You’ve started your homestead and finally, the first crops are coming in! If you are growing your own produce for the first time, this can be a pretty amazing feeling. However, if you’re living off-grid you may face challenges to how to preserve all of that home-grown abundance.

What are some food preservation methods that take no power? Drying, storing in oil, or using damp sand are just a few. 

So if you’re living off-grid and don’t have a fridge or cooler, don’t worry: here are tried-and-true ways to preserve food, that has been used for millennia.


Drying is one of the oldest food preservation methods, it works by removing moisture in a food, thus reducing the chances of bacterial growth or allowing the food to form mold. Some foods can last years after being properly dried.

If you’re looking for no-power food preservation methods, sun drying is the way to go. Sun drying is a great option for warm locations like the tropics because the sun is strong enough to dehydrate food in a few days.

Best foods to sundry:

  • Bananas
  • Mangoes
  • Tomatoes
  • Papaya
  • Pineapple
  • Grapes
  • Corn
  • Beans: Kidney beans, red beans, navy beans, and lima beans all can be sun-dried for long-term storage

You can also sun dry small fish and thinly-sliced pieces of meat.

What you need to know for sun drying:

Dry on racks, or if using a baking sheet, turn over every day to ensure that both sides of the item get exposed to the sun and properly dehydrate.

You can also slice your produce and skewer them through a string and hang it up horizontally, allowing your fruit to dry that way.

Place in direct sunlight, and if expecting rain, bring indoors every evening.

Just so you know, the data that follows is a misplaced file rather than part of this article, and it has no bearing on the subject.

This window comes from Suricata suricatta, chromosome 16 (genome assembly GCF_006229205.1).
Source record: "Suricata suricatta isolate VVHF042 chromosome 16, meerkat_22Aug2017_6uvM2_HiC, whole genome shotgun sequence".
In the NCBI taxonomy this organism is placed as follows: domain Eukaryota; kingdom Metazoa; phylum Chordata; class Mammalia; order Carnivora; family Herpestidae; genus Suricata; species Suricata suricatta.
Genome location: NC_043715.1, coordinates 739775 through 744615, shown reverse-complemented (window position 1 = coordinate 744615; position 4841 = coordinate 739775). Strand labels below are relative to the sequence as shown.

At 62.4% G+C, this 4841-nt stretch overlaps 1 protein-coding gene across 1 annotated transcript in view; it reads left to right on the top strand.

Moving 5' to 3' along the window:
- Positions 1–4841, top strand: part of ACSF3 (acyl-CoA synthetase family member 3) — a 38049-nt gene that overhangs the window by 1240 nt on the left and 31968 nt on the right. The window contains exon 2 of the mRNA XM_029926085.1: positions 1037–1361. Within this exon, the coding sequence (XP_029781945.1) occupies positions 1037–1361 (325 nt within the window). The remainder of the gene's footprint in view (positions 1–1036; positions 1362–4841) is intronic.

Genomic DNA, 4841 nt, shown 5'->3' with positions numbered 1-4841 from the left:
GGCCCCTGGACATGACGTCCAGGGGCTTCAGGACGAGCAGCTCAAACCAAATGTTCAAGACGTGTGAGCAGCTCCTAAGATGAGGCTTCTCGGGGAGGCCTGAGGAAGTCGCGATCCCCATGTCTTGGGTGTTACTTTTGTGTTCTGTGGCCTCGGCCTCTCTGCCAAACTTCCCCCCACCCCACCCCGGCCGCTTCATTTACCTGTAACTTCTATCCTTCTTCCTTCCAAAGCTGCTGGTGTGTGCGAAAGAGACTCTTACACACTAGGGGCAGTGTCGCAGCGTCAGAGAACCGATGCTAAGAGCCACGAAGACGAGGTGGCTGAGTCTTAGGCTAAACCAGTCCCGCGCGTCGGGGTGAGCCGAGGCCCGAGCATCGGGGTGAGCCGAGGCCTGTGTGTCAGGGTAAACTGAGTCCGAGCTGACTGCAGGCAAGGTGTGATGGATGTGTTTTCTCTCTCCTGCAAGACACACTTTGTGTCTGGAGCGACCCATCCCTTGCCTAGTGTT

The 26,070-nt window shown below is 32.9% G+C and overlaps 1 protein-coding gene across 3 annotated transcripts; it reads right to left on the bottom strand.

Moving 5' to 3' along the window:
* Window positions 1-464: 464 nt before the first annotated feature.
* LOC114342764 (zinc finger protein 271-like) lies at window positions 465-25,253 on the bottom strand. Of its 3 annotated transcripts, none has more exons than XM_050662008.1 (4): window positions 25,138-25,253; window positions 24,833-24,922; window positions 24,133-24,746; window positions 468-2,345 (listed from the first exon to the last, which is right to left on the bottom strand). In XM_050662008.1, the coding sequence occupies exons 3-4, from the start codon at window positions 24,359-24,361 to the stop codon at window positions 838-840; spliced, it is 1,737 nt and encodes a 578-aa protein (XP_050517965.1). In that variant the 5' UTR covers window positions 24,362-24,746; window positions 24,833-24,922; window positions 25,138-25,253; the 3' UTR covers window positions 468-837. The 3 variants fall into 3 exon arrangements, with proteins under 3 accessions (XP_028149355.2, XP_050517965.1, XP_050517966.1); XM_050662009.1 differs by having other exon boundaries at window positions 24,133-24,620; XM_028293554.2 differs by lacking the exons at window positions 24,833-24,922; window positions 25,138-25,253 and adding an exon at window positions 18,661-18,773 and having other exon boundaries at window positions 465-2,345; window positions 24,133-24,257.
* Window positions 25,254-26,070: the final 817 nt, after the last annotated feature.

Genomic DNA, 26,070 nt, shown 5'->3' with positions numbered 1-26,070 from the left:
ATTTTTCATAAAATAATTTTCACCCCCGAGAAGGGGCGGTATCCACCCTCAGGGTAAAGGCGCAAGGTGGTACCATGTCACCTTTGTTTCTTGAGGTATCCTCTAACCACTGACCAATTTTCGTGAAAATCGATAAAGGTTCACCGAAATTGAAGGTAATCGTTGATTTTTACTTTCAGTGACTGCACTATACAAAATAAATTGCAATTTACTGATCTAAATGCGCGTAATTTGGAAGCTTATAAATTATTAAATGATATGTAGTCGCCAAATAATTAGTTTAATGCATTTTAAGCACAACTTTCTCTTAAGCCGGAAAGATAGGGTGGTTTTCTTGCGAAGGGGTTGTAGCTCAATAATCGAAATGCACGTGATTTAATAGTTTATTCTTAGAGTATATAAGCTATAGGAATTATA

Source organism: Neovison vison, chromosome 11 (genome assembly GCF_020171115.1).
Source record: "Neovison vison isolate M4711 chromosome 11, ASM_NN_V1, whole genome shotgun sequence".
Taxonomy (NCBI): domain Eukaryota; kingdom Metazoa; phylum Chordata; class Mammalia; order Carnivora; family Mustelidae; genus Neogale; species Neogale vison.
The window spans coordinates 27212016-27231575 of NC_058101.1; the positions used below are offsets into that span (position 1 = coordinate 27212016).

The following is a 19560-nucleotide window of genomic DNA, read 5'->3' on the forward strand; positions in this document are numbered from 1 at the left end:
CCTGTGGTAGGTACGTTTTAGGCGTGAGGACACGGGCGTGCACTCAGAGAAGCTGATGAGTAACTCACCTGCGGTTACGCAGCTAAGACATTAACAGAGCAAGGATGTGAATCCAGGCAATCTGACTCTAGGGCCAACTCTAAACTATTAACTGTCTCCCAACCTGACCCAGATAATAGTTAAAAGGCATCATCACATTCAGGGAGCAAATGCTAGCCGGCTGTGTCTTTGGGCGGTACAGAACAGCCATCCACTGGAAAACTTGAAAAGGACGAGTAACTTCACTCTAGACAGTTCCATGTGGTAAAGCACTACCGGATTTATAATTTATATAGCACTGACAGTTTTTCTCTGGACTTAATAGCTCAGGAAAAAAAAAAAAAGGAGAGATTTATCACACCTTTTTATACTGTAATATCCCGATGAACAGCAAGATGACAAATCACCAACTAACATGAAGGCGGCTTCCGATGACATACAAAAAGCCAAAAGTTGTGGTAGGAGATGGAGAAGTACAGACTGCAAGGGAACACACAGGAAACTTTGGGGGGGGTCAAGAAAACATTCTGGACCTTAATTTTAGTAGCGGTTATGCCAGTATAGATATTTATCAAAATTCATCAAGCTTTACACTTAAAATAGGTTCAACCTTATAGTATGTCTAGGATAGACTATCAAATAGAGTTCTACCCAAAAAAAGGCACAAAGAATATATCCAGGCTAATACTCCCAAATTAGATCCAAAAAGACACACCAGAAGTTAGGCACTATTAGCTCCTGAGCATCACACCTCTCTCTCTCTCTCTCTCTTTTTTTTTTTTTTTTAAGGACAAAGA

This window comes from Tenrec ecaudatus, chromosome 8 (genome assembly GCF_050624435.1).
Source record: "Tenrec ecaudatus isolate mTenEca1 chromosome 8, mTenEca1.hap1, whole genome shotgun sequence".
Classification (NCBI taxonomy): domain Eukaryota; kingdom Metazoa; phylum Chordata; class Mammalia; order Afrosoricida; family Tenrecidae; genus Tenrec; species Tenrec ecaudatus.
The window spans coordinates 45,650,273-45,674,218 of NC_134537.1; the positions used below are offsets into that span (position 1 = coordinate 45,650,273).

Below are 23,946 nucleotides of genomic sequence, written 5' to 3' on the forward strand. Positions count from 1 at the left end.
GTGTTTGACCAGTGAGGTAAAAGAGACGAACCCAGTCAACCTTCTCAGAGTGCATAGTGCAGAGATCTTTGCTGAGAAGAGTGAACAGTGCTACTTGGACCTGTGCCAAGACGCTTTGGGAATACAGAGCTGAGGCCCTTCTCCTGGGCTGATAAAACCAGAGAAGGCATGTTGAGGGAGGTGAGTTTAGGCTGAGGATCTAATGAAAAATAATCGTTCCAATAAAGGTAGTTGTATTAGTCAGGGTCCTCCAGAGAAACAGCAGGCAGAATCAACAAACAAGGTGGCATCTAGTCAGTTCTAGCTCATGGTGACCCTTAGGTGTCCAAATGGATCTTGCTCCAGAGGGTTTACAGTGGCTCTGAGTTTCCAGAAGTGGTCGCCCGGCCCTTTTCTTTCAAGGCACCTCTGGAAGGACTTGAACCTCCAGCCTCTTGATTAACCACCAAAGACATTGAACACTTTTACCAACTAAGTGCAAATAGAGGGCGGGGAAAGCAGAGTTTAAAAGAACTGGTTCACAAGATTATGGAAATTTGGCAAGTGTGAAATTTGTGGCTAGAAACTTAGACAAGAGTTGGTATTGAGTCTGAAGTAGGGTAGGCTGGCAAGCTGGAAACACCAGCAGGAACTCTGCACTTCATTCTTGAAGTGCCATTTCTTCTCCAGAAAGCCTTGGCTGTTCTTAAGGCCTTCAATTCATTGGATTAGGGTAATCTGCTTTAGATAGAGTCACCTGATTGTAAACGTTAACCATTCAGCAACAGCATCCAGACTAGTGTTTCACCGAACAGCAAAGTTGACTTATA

Thin slices will mean produce dries faster and more uniformly. 

You may need to cover it with a mesh or wire to keep birds away.

Move dried fruits or veggies to airt-tight containers and observe for signs of moisture (misty or cloudy jars) over the first 2 days. If there is moisture at all present, put it back outside in the sun and dry it for another day or two.

How long does drying preserve food?

At least a year, which is perfect – because by that time, you’ve got your next harvest in and will need to start drying again.

Zeer Pot

Believed to have originated in West Africa, this clay “pot-in-pot” off-grid cooler was popularized in the 1990s by a Nigerian man named Mohammed Bah Abba. 

Basically, damp sand between the two clay pots causes speedy evaporation and cools the inner pot, creating a mini cooler without the need for electricity.

Best Foods to Put in a Zeer Pot:

  • Vegetables that have been cut already or are at risk of spoiling if left out
  • Milk and dairy products
  • Leftover cooked food you plan to eat within the next 2 days

What you need to know for using a Zeer Pot:

Damp sand should be changed every 6-8 hours (depending on how dry or humid your climate is) to maintain an appropriate level of cold.

Consider placing a lid on top of the smaller pot to preserve some of that cool air.